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Don’t be intimidated by a homemade pie crust! This easy buttery, flaky pie crust recipe turns out great every time and is the perfect starting place for all your favorite pies.
Every year we hold a Pi Day pie party and every Thanksgiving I’m always in charge of making pies. Pie is my favorite, really it is. I just love a good, flaky, buttery pie crust filled with wonderful seasonal fruit. I am one of those people who would take pie over cake, any day of the week.
My husband Paul is the opposite. He has started to come around to pie, but when we were first married he was just not a fan of anything other than banana cream pie, and even then he almost never ate any of the pie crust. So basically, he was a fan of banana pudding.
My handsome fella has come far in the years we have been married and now will fairly enthusiastically devour a slice of apple pie, or peach pie, or strawberry rhubarb pie, although he still usually leaves part of his crust on his plate like a 4-year old (love you anyway sweetie!). But an old-fashioned banana cream pie is still his favorite.
Lots of people tell me that they are afraid to make pie though because they don’t know how to make a pie crust. But the perfect pie crust is easier to make than you think! I’ve included measurements below for both double-crust and single-crust pies so you don’t have to do the calculations on your own!
Tools for making pie crust
These are all pretty basic tools, but you will want them on hand to make making a pie crust easy as, well, pie.
- rolling pin
- pie plate
- bench scraper or thin metal spatula
- pastry cutter or food processor
- measuring cups
- measuring spoons
- plastic wrap
- large bowl
How to Make Pie Crust
If you have ever felt intimidated not knowing how to make pie crust from scratch, this perfect pie crust recipe will solve your pie crust woes. You can make it easier with a food processor by just pulsing flour, salt, a little sugar, and fat, then adding a little ice water. Or do it the old-fashioned way and make this easy pie crust recipe by hand using a pastry cutter.
All-Butter Pie Crust vs. Crisco Shortening
People cannot agree on whether butter or shortening makes the best pie crust. Shortening makes a flakier crust but it doesn’t have the flavor that butter does. An all butter crust has better flavor, but it’s not as delicate and flaky as the shortening crust. So it only makes sense that the best pie crust is a combination of the two approaches!
This perfect pie crust recipe originally comes from the America’s Test Kitchen cookbook where they call it their “Basic Crust”. They experimented with a variety of combinations of the butter and shortening, and decided that 3 parts butter to 2 parts shortening is “optimal for both flavor and texture” and that a ratio of 2 parts flour to 1 part fat produces the a pie dough that is easier to work with and results in a tender and flavorful baked crust. I’m not going to argue with that.
Using Chilled Butter
It really is important to use chilled butter in your pie crust. And if you are using those Crisco shortening sticks, go ahead and keep those in the fridge as well.
Cold fats makes for a flakier, better pie crust because when the pie bakes in the oven, the fats melt creating flaky, tender layers. If the fats get too warm before baking, you won’t have the same flaky result. When you aren’t working with the pie pastry dough, I recommend sticking it in the fridge to keep things nice and cold.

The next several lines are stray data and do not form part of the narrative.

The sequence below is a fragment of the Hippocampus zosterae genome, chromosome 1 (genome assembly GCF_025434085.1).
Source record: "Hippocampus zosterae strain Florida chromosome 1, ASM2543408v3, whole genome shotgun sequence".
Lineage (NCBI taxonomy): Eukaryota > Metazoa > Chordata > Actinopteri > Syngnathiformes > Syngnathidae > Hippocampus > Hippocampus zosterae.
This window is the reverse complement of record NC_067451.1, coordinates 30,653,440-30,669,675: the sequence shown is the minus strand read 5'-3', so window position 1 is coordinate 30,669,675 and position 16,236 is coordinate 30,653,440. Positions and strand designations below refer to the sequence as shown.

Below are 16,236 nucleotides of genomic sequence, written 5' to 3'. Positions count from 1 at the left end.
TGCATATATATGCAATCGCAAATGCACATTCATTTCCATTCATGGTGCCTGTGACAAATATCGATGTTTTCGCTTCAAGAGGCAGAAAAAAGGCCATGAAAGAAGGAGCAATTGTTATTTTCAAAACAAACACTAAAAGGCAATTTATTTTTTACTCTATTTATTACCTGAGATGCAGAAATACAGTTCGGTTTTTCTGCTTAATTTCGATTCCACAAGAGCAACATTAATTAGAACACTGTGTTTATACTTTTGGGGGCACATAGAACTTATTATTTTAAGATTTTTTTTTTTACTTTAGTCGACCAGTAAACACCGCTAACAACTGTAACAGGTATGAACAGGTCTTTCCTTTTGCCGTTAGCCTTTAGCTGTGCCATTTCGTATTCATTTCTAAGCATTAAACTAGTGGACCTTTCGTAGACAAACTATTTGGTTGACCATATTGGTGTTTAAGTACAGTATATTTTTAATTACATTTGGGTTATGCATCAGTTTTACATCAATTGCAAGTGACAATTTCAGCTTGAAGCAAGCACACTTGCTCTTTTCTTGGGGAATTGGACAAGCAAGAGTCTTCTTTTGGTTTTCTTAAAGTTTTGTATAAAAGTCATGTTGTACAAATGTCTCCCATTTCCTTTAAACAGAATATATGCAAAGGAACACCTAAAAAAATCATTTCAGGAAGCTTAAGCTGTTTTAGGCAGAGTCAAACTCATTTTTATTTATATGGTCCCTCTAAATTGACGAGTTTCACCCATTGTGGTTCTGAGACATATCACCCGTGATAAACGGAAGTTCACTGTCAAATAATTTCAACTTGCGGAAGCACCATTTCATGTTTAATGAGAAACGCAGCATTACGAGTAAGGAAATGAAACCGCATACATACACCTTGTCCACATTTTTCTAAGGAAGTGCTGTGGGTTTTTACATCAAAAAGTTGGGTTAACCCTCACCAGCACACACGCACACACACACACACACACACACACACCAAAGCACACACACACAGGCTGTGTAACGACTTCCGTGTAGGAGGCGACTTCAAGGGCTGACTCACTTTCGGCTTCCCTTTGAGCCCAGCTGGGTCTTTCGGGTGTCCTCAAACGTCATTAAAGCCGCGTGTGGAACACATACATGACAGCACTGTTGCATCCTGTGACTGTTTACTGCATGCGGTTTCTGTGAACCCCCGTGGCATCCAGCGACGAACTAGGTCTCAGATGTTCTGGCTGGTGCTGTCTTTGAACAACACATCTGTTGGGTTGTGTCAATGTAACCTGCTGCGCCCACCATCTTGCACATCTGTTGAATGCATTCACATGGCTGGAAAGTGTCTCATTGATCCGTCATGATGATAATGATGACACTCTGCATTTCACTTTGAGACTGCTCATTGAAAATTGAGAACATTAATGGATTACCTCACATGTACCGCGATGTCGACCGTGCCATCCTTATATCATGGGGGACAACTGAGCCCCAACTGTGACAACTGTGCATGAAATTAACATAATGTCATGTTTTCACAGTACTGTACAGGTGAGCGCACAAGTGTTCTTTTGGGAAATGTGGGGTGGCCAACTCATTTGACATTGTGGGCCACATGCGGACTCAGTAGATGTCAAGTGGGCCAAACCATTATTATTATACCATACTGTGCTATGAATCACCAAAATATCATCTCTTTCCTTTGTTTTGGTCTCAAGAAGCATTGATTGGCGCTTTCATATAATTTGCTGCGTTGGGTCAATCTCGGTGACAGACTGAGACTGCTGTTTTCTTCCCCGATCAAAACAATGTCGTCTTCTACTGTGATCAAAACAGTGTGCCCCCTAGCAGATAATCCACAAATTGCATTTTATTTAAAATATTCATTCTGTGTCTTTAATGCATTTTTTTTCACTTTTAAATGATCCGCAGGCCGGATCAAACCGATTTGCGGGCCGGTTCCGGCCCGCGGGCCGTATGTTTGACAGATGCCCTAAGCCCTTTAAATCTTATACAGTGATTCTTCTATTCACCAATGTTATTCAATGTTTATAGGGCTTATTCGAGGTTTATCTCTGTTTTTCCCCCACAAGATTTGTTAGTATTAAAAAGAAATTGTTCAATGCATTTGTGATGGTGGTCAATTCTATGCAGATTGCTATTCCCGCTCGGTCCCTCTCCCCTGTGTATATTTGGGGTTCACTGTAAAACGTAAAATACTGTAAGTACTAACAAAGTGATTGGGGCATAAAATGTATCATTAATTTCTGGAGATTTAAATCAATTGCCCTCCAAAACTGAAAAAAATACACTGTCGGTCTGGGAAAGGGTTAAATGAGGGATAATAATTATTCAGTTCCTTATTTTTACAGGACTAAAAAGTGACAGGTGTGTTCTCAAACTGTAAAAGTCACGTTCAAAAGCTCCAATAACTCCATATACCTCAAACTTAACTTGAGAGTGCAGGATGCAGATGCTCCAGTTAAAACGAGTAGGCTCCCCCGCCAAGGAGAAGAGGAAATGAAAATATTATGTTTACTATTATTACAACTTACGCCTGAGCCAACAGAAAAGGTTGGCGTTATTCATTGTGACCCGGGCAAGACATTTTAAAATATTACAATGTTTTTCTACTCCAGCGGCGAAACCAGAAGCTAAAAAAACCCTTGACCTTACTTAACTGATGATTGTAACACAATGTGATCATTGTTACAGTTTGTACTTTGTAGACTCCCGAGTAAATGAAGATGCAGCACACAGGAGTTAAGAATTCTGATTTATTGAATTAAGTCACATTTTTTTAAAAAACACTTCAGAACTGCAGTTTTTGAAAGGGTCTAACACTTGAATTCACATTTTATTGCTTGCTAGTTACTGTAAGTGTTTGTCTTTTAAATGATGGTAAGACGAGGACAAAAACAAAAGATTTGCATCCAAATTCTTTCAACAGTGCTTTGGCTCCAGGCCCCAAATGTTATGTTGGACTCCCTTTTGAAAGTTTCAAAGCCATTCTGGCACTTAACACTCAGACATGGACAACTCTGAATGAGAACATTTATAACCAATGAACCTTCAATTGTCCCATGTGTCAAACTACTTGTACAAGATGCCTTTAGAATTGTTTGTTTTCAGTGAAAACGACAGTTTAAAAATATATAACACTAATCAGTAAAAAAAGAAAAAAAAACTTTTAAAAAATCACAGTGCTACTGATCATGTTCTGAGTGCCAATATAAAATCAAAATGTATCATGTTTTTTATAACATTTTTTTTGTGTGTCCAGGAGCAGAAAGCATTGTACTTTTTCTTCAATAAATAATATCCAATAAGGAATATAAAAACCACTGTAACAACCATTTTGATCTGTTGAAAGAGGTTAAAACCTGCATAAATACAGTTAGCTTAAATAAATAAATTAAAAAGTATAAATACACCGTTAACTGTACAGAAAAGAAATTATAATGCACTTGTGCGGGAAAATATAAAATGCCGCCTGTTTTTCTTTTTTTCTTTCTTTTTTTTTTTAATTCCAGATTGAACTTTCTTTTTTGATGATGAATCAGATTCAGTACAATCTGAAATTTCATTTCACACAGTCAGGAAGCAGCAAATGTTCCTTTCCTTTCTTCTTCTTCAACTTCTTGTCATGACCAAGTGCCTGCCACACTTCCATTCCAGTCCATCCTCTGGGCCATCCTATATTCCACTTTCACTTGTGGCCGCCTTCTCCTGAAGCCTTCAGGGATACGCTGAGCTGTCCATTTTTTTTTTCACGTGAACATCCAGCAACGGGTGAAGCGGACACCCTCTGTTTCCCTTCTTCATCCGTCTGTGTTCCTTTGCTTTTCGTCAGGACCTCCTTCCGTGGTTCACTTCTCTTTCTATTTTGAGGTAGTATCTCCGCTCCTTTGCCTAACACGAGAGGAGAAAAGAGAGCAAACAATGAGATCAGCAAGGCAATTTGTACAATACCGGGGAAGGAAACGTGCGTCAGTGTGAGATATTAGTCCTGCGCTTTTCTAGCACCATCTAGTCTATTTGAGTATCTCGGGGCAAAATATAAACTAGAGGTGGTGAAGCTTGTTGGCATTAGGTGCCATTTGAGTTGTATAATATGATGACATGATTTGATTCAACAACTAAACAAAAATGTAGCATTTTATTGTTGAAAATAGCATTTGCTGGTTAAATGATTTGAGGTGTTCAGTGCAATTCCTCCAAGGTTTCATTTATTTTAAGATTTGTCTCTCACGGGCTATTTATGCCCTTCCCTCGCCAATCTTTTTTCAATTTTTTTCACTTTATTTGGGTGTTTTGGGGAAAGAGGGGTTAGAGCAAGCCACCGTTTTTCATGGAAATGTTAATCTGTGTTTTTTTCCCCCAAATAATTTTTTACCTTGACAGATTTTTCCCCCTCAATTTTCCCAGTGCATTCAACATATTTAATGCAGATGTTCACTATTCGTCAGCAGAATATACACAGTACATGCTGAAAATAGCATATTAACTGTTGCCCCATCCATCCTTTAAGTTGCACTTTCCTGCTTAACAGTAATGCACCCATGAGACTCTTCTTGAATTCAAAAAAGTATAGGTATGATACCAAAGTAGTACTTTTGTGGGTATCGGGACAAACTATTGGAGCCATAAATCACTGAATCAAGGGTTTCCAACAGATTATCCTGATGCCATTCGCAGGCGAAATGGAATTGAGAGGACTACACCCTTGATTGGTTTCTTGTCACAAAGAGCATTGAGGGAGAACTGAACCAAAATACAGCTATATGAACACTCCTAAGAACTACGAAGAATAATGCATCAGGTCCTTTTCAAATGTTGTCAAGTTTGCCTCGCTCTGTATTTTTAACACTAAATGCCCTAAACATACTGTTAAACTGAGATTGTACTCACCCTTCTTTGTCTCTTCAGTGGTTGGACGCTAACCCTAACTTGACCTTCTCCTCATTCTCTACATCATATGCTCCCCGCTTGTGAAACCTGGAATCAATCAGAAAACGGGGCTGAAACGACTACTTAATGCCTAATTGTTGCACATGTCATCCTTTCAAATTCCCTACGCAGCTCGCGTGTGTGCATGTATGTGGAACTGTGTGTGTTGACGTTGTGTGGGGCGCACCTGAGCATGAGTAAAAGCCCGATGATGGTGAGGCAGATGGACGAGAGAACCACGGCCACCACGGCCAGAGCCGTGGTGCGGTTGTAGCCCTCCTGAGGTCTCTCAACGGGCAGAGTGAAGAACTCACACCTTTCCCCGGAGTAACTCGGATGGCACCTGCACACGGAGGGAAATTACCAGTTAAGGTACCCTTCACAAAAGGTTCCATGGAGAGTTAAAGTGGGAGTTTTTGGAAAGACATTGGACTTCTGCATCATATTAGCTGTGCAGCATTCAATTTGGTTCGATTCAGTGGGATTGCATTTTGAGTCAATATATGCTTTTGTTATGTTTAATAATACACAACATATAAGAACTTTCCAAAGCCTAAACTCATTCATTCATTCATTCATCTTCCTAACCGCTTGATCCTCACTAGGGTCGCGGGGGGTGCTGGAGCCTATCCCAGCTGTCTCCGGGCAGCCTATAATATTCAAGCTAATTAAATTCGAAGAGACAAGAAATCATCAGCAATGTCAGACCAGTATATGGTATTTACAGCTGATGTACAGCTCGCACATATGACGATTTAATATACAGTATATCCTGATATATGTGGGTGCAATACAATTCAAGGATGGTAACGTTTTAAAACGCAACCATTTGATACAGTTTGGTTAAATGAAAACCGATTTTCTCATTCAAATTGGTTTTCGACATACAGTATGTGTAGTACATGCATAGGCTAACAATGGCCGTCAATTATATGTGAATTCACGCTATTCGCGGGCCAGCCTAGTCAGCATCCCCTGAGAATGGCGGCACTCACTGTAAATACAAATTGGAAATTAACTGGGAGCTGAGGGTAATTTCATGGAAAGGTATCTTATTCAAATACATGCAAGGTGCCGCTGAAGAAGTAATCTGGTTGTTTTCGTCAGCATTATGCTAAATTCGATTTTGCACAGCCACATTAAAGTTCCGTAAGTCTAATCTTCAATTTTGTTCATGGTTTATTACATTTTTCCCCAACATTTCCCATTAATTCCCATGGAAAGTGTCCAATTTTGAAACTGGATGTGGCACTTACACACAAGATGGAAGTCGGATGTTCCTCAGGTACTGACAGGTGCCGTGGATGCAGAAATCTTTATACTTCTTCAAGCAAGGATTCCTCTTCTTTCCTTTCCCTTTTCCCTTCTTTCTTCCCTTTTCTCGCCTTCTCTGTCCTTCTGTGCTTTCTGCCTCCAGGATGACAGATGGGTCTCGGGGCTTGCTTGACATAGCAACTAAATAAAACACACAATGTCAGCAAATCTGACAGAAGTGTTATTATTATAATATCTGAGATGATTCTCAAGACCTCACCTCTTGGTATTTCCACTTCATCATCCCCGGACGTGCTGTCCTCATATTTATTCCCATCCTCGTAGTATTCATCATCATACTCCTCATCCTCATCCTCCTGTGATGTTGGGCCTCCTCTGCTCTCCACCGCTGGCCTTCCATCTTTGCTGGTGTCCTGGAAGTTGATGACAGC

Cutting in the fat
To make the pie crust, first combine flour, salt, and sugar in a large bowl or food processor and give it a quick whisk to evenly distribute the ingredients. Then, take your butter and shortening out of the fridge and cut the butter into small cubes.
Now you are going to cut in the fat, which is a term that means chopping up the butter and shortening into small pieces so they are evenly distributed throughout the flour and other ingredients. The idea is to cut up the fats until they are no bigger than the size of small peas. You can either do this with a pastry cutter, which I’ve shown in the photo below, or using a large food processor .
Using a pastry cutter: If you have a pastry cutter, you’re going to cut the fat in by hand. It takes a little more work, especially since the butter is very cold, but really it’s not too bad. And honestly, it’s my preferred method after years of making pie crusts.
The blades at the bottom of the pastry cutter, will chop the butter and shortening into the flour as you press it down. I will also use the shape of the pastry cutter to scoop flour from the bottom of the bowl to the top, then keep cutting to make sure the fat gets evenly dispersed in the crust.
Using a food processor : A good food processor makes the job easier, but I find that it runs the risk of overworking the dough. Just add the flour, salt, and sugar to the food processor , then pulse in the butter and shortening, watching until you see that the fats are reaching the “small pea” size.
You really do want to be able to see dots of butter in the crust later when you are rolling it out and over-processing the pie dough now will result in a tougher crust.
Adding ice water to the pie crust dough
Once the fats are cut into the flour, it’s time to ice water 1-2 tablespoons at a time just until the crust starts to come together. Using ice water helps keep the crust ingredients nice and cold while you are working with them.
I find that I like using a fork to mix the ice water into the crust. As each tablespoon of water is added, I lift and stir to make sure that the dry flour on the bottom of the bowl gets evenly moistened so there aren’t wet areas of the dough and dry sandy areas, but it all comes together. You may not need all of the water!
The dough should not be sticky and doesn’t actually have to form a ball, but if you were to grab a handful of it and squeeze, it would all stick together in a clump without falling apart.
Once the pie crust dough starts coming together with the water, you can divide it into two (if making the double-crust recipe) and shape it into flat discs. Go ahead and press the pie crust dough to help it come together, but try not to knead it over overwork the dough. Wrap each disc in plastic wrap and stick the pie crusts in the fridge.
The pie crust dough really needs to chill for an hour, which really does make it easier to work with when you go to roll it out. Chilling also gives the fats a chance to get really cold again after some time spent out at room temperature as you combined everything to make the dough.
You can ever freeze the pie crusts as this point to have on hand, which is a great make-ahead step going into holidays like Thanksgiving where there are so many other things you might be preparing. Just store the wrapped discs in a freezer-safe ziploc bag for up to 3 months and thaw in the fridge overnight before you plan to use them.